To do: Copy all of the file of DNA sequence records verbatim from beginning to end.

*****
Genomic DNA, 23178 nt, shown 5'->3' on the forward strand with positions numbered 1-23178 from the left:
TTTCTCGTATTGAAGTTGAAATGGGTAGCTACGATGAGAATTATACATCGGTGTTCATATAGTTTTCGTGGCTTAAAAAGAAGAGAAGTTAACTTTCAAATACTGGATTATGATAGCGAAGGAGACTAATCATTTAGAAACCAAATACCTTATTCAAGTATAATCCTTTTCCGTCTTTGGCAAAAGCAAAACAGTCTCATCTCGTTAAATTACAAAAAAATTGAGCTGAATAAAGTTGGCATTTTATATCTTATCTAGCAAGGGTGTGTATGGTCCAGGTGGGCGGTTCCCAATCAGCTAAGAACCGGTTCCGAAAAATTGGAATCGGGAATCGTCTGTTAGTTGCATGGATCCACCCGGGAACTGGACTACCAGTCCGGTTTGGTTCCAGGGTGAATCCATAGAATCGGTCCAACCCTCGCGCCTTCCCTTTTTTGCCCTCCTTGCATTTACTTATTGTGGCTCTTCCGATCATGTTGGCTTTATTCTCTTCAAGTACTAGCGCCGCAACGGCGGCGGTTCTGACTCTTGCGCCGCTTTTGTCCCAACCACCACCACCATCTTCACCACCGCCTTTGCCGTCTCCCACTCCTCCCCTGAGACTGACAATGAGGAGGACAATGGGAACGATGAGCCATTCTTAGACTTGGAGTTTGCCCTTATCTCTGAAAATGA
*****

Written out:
Genomic DNA, 23178 nt, shown 5'->3' on the forward strand with positions numbered 1-23178 from the left:
TTTCTCGTATTGAAGTTGAAATGGGTAGCTACGATGAGAATTATACATCGGTGTTCATATAGTTTTCGTGGCTTAAAAAGAAGAGAAGTTAACTTTCAAATACTGGATTATGATAGCGAAGGAGACTAATCATTTAGAAACCAAATACCTTATTCAAGTATAATCCTTTTCCGTCTTTGGCAAAAGCAAAACAGTCTCATCTCGTTAAATTACAAAAAAATTGAGCTGAATAAAGTTGGCATTTTATATCTTATCTAGCAAGGGTGTGTATGGTCCAGGTGGGCGGTTCCCAATCAGCTAAGAACCGGTTCCGAAAAATTGGAATCGGGAATCGTCTGTTAGTTGCATGGATCCACCCGGGAACTGGACTACCAGTCCGGTTTGGTTCCAGGGTGAATCCATAGAATCGGTCCAACCCTCGCGCCTTCCCTTTTTTGCCCTCCTTGCATTTACTTATTGTGGCTCTTCCGATCATGTTGGCTTTATTCTCTTCAAGTACTAGCGCCGCAACGGCGGCGGTTCTGACTCTTGCGCCGCTTTTGTCCCAACCACCACCACCATCTTCACCACCGCCTTTGCCGTCTCCCACTCCTCCCCTGAGACTGACAATGAGGAGGACAATGGGAACGATGAGCCATTCTTAGACTTGGAGTTTGCCCTTATCTCTGAAAATGA